It may be two years after September 11, 2001, but the terrorist attacks have become part of the landscape of a country at war. Suspicion has replaced an open, liberal democracy with no one surviving the shock. New York still reels, the attack like "a suppurating wound." Muslim Americans have become the national scapegoat, their plight symbolic of the small earthquakes that seem to be convulsing throughout the country.
The Jury (formed to decide on the 9/11 memorial) has endured two rounds of voting, the conversation ragged, snappish and repetitive. For Claire Burwell, the victims' representative, the choice is simple: a walled garden guided by rigorous geometry, of two broad, perpendicular canals and steel trees, made from the salvaged scraps of the destroyed buildings. Paul Rubin, a retired investment banker and now the Jury's chairman, is well aware of the concerns: “It’s too soon for a memorial, the ground is barely cleared.”
Claire, who lost her husband, Cal, gradually surfaces as the natural leader and champion. She favors the garden
despite the other members thinking it’s a bit too sentimental and contrived. Amid the champagne and popping corks, the euphoria and clamor, the anonymous submission number is released, but it brings no pleasure: The name of the artist is Mohammad “Mo” Kahn.
Like a line “sharp as a jet’s contrail,” the reaction from the Jury is immediate. Fear of repercussion along with a repulsive, reptilian distrust replaces confidence. People are afraid
- “we’re up against a handful of zealots” - yet the Jury must be practical. Their job is to get the memorial built
despite the growing battle of egos. Paul - never imagining this sort of contingency - must consider the possibility of a public uproar, while Claire notes the sense of ownership of the victims' families to the site.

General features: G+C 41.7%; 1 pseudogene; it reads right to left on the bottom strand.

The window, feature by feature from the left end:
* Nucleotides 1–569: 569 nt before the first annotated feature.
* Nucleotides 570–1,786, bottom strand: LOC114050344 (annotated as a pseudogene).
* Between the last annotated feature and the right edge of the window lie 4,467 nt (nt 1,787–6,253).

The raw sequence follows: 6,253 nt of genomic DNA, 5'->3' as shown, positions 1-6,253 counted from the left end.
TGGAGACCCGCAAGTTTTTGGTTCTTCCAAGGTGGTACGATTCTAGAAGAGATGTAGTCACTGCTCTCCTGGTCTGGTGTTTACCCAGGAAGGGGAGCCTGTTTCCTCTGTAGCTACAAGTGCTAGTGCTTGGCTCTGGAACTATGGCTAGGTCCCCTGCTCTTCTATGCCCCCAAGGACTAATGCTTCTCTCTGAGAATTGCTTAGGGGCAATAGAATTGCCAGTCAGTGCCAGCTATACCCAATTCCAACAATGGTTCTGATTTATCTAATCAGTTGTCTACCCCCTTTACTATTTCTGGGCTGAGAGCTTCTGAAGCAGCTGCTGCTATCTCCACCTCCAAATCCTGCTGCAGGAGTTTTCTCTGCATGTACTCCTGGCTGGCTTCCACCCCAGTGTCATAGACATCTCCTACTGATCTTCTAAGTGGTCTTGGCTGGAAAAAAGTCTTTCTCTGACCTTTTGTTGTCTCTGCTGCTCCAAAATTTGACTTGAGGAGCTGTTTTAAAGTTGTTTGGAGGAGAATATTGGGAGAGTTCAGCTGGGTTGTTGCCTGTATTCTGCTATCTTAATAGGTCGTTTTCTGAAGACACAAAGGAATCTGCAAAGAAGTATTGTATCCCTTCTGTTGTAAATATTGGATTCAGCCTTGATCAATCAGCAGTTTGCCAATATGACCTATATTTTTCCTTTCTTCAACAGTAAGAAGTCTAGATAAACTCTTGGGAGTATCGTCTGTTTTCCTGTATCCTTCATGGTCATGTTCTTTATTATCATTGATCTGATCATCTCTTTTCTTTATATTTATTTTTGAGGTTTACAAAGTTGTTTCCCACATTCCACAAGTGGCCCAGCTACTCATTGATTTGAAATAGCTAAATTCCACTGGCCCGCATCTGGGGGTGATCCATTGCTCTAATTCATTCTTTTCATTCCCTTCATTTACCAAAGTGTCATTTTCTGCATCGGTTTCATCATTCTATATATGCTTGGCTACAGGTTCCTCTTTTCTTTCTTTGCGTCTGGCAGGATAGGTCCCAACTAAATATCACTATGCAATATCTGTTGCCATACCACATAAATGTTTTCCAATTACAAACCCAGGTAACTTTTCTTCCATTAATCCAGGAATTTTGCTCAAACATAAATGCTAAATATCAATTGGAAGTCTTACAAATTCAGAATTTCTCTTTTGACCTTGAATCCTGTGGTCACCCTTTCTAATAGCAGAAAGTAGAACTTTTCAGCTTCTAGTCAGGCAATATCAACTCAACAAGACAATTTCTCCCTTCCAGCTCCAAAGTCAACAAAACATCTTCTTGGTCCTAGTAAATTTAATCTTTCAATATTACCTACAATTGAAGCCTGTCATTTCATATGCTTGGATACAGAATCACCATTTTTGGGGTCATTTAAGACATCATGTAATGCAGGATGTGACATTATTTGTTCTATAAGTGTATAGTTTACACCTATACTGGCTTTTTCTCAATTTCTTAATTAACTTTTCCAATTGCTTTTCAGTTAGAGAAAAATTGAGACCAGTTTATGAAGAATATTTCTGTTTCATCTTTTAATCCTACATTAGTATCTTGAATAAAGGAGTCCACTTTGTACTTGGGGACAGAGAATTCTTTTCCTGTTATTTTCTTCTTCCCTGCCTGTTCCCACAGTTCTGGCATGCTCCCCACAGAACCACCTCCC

Perhaps the choice of artist will “send a good message” that in America it doesn’t matter what your name is. There
are in life rarely if ever right decisions, and never perfect ones - only the best to be made under the circumstances. Mo is detained at LAX. Caught in the web of the agents' insinuating questions, he struggles to maintain his self-respect. Like everyone else, he
is overwhelmed by the magnitude of mourning around him, but he’s adamant that he
is an American citizen like everyone else.
Controversy flashes through Waldman’s story. From Sean Gallagher, a handyman who lives with his parents and who lost his brother, to Asma Anwar, an illegal Bangladeshi immigrant, terrified that once she leaves America she will never be able to return, to a muckraking journalist who watches transfixed as her Mystery Muslim scoop enters the network news cycle, to a self-seeking governor who figures the issue could catapult her to national prominence, the emotional uncoupling of husbands, wives, friends, and those who lost relatives overlap and meet.
Is Mo giving form to a design so powerful that Muslims are willing to kill for it? He refuses to withdraw his submission as people bicker on a scale unforeseen. In pages riddled with fear, hostile family members compete with an angry media, forcing us to question the very nature of tolerance and what it really means to live as a Muslim and an American in this new, terrifying world.